Hypertension in midlife adults is associated with cognitive decline later in life. In individuals treated for hypertension, blood pressure (BP) loads have been associated with end organ damages. This study examines whether BP load inversely correlates with performance in cognitive tasks in normotensive or controlled hypertensive (CHT) individuals.
Participants between 60 and 75 years old were divided into normotensive participants who did not receive antihypertensive treatment (n = 49) and CHT patients (n = 28). They were evaluated for BP using ambulatory blood pressure monitoring and cognitive functions with tests assessing cognitive flexibility, working and episodic memory, and processing speed.
Analysis of covariance between normotensive and CHT participants revealed lower cognitive performances on immediate and delayed recall and total number of words of the Rey Auditory Verbal Learning Test (P < 0.001). Spearman's correlations between BP loads and cognitive performances revealed inversed associations between diurnal systolic (SBP) loads and performances on the Trail Making Test Part B (TMTB) (P = 0.009), the TMTB–TMT Part A (P = 0.013), the Switching Cost of the color-word interference test (P = 0.020) and the Digit-Symbol Substitution Score tests (P = 0.018) in CHT. Diurnal diastolic (DBP) loads were inversely correlated to the TMTB (P = 0.014) and TMTB–TMT Part A (P = 0.006). In normotensive subjects, diurnal SBP loads were associated with the delayed recall of the Rey Auditory Verbal Learning Test (P = 0.031) and to the three components of the digit span (P < 0.05).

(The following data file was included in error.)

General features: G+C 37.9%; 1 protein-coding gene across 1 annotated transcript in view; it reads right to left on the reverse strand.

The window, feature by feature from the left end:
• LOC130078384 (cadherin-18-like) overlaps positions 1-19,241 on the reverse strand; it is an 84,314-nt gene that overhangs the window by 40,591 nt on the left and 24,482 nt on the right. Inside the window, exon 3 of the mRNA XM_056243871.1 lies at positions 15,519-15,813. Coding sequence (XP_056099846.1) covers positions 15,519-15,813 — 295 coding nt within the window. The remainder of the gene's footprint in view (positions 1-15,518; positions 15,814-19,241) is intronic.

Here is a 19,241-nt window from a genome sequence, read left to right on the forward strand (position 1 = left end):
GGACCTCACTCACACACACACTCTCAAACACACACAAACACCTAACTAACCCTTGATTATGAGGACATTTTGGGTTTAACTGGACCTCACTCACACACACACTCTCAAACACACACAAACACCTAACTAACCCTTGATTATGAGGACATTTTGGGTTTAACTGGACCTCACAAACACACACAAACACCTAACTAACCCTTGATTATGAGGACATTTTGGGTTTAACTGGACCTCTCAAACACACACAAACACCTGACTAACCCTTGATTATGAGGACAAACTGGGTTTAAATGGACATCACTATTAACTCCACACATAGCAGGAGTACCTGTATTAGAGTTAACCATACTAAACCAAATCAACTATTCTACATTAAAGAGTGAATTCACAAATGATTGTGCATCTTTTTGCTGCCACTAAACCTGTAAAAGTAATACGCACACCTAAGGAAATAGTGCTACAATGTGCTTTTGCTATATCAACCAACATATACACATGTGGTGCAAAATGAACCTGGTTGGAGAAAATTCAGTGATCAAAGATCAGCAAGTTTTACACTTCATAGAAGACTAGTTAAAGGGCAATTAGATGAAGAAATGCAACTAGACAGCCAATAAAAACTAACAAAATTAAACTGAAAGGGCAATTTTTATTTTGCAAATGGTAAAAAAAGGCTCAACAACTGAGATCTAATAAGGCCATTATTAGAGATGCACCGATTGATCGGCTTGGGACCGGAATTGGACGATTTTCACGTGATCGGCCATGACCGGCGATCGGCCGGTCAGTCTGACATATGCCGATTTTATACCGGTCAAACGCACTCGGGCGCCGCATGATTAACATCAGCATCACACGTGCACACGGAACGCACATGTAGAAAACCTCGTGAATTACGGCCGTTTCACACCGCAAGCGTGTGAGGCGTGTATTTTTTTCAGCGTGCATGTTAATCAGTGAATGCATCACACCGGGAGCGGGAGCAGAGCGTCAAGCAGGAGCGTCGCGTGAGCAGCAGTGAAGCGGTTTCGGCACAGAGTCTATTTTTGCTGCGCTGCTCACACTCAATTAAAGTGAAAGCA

Diurnal BP loads are associated with lower cognitive performances in CHT individuals. These results suggest a lowering of target levels of diurnal BPs and/or its variability.